Losing weight is often one of the chief motivations behind taking up any kind of exercise routine, and running is no different. Many of our own FirstRunners started out with the intention of shedding the kilos but have stayed runners even after that goal was achieved.
For those who are struggling to rid themselves of excess body fat, running can be a relatively hassle-free and effective workout that requires very little apart from shoes and determination. Now our fat reserves, by themselves, are useful things – they provide the energy we need for going about our day-to-day activities. When we undertake high-intensity training, however, the body draws its energy from carbohydrates – hence all the pasta parties and emphasis on carb-loading before a race. Wouldn’t it be great, though, if there was a way to burn our own fat during runs instead of consuming additional carbs for energy?
Turns out there may be. Metabolic Efficiency Training (or MET) is a combination of nutrition and exercise techniques that trains the body to use its stored nutrient reserves in an efficient manner and whenever they’re called upon. More specifically, it can help you stabilize your blood sugars, give you steady energy, lose body fat and allow you to run faster at a lower heart rate. Let’s take a closer look.
The crossover concept
For physiological reasons best left to experts, our bodies start switching from fat reserves to carbohydrates for energy and fuel once training exceeds a certain intensity level. The crossover point we need to figure out is the level at which this switch occurs, so that as runners, we can stay below that line to maximize our fat-burning capacities. This point can be measured or defined in terms of pace, speed, watts (on the treadmill) or heart rate during an ME test. By wearing a heart rate monitor, a runner can determine the approximate point of exertion after which the body starts using carbs for fuel. The aim of MET is to teach your body to use more fat (and therefore less carbohydrates) even as you increase the intensity of your training. Achieving this involves a twofold process that regulates both diet and exercise.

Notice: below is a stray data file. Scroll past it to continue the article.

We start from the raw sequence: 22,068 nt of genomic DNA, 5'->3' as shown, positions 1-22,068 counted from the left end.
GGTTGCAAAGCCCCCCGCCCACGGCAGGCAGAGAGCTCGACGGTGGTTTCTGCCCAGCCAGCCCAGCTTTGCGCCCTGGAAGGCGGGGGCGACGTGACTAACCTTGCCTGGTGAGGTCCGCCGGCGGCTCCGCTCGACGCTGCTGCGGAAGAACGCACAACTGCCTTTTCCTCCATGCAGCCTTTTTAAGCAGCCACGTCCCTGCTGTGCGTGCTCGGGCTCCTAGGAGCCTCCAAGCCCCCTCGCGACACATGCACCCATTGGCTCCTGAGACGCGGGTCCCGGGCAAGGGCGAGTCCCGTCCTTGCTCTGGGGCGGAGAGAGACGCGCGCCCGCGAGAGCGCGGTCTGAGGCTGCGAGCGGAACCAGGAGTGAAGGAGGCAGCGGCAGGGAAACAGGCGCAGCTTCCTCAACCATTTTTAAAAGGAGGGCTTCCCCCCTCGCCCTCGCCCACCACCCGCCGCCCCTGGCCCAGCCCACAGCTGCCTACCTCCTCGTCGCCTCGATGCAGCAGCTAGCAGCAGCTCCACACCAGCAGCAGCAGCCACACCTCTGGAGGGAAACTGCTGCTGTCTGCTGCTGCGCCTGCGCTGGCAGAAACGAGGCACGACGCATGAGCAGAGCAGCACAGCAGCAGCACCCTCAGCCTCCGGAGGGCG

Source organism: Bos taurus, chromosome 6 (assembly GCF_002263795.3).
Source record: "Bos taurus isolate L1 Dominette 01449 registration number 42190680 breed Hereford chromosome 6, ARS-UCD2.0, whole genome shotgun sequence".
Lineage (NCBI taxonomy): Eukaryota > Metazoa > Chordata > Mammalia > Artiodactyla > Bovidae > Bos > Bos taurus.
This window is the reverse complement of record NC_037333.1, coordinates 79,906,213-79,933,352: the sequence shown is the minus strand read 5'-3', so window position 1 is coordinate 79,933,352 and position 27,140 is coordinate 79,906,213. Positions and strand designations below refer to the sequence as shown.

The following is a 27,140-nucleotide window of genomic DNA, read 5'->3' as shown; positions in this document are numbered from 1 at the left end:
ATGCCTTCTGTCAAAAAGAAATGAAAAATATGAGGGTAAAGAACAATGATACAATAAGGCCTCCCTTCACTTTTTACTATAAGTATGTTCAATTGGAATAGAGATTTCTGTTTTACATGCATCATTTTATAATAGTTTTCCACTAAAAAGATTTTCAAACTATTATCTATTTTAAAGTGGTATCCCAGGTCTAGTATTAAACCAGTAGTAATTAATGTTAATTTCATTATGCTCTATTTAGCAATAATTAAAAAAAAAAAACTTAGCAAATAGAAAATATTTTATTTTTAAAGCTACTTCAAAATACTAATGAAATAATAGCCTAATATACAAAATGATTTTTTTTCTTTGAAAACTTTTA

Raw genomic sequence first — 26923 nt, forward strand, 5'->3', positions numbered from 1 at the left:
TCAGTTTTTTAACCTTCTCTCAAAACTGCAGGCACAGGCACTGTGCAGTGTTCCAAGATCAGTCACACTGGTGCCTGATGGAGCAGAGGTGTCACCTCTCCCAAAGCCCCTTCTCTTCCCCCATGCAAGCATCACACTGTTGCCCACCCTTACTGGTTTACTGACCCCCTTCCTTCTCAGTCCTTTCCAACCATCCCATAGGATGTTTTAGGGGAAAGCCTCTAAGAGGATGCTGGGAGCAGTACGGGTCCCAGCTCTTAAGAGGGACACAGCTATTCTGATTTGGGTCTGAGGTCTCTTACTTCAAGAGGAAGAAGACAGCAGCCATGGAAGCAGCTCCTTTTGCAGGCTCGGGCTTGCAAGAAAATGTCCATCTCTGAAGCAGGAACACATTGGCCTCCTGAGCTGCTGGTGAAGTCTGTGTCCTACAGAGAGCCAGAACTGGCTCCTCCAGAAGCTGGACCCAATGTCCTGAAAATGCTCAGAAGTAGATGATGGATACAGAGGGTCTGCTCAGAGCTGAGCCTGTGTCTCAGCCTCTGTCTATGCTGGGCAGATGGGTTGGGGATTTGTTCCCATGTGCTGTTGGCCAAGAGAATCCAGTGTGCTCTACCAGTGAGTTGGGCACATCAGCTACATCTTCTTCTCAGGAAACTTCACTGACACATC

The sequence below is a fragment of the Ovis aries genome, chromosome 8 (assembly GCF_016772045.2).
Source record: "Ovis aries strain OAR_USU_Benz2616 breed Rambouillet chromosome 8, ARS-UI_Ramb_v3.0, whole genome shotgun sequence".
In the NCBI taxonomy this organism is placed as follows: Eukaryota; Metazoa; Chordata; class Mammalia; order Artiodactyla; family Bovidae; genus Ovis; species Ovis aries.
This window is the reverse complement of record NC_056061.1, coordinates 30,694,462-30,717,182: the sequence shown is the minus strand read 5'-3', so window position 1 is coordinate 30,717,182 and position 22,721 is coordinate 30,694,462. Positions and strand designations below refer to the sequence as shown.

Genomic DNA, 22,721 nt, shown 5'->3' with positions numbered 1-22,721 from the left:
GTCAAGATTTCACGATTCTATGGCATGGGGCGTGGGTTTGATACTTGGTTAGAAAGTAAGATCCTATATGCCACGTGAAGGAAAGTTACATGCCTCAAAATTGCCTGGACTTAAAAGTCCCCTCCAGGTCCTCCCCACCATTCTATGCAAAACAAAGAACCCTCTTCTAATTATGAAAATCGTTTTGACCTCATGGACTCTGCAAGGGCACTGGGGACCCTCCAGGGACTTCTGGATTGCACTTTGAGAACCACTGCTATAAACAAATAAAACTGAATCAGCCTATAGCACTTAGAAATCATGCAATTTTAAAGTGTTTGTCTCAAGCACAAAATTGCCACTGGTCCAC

Bob Seebohar, Olympic Triathlon Dietitian and MET expert explains that for MET to be effective, one must maintain a workout intensity lower than the rate at which the body starts using more carbs for energy. Secondly, a thoroughly balanced nutrition intake must be followed that has less of refined carbs and more of good fats. Both components are equally crucial and must be followed in tandem.
Working out consistently at ME level (a heart rate lower than the switch over) trains our cellular processes to burn fat on a regular basis. The initial low-intensity training might be really hard to get used to, and you may find yourselves taking longer on your 5K practice runs at crossover heart rate. However, most experts estimate a time period of 4-10 weeks (of 6-7 hours a week of ME training) within which your body can adapt to MET. After this period, your cellular processes will be trained to continue utilizing fat for fuel even as you step up the intensity of the training.
The above scenario where your body continues to burn fat even after you’ve increased intensity can only occur if you aren’t flooding your diet with extra carb during training. Remember, this is not a low-carbohydrate diet, but a balanced one that comprises lean protein, good fats and plenty of fruit, beans and vegetables. Foods that are rich in refined carbs will lead to increase in carb-usage for energy; similarly, foods that cause an insulin spike are to be avoided as they can turn down the body’s fat-oxidizing capacities. This means cutting down on grains, bagels, pasta, sports gels, bars and health drinks with complex sugars, and going for non-grain-based carbohydrate such as fresh or dried fruit, fruit-nut bars, or nut butters.
It follows that because your runs during the MET plan will be at low-intensity, the reduced carb intake will not lead to energy loss or fatigue, as your body will effectively burn your own fat to keep you going.